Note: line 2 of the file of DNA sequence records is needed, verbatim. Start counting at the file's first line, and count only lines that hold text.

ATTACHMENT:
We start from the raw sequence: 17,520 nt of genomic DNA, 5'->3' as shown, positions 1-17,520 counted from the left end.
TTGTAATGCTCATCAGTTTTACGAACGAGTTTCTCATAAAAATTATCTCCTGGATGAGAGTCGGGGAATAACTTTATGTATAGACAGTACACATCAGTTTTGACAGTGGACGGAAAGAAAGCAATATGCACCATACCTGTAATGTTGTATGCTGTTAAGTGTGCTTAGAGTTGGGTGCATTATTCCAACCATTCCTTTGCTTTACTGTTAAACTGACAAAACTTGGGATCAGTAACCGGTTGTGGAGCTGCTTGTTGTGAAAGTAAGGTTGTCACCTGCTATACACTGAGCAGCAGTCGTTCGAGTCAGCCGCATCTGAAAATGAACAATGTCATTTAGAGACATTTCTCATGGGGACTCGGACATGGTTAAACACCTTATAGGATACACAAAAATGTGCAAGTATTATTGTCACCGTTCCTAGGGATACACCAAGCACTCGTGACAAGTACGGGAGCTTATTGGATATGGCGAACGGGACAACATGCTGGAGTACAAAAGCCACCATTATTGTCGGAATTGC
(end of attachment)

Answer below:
TTGTAATGCTCATCAGTTTTACGAACGAGTTTCTCATAAAAATTATCTCCTGGATGAGAGTCGGGGAATAACTTTATGTATAGACAGTACACATCAGTTTTGACAGTGGACGGAAAGAAAGCAATATGCACCATACCTGTAATGTTGTATGCTGTTAAGTGTGCTTAGAGTTGGGTGCATTATTCCAACCATTCCTTTGCTTTACTGTTAAACTGACAAAACTTGGGATCAGTAACCGGTTGTGGAGCTGCTTGTTGTGAAAGTAAGGTTGTCACCTGCTATACACTGAGCAGCAGTCGTTCGAGTCAGCCGCATCTGAAAATGAACAATGTCATTTAGAGACATTTCTCATGGGGACTCGGACATGGTTAAACACCTTATAGGATACACAAAAATGTGCAAGTATTATTGTCACCGTTCCTAGGGATACACCAAGCACTCGTGACAAGTACGGGAGCTTATTGGATATGGCGAACGGGACAACATGCTGGAGTACAAAAGCCACCATTATTGTCGGAATTGC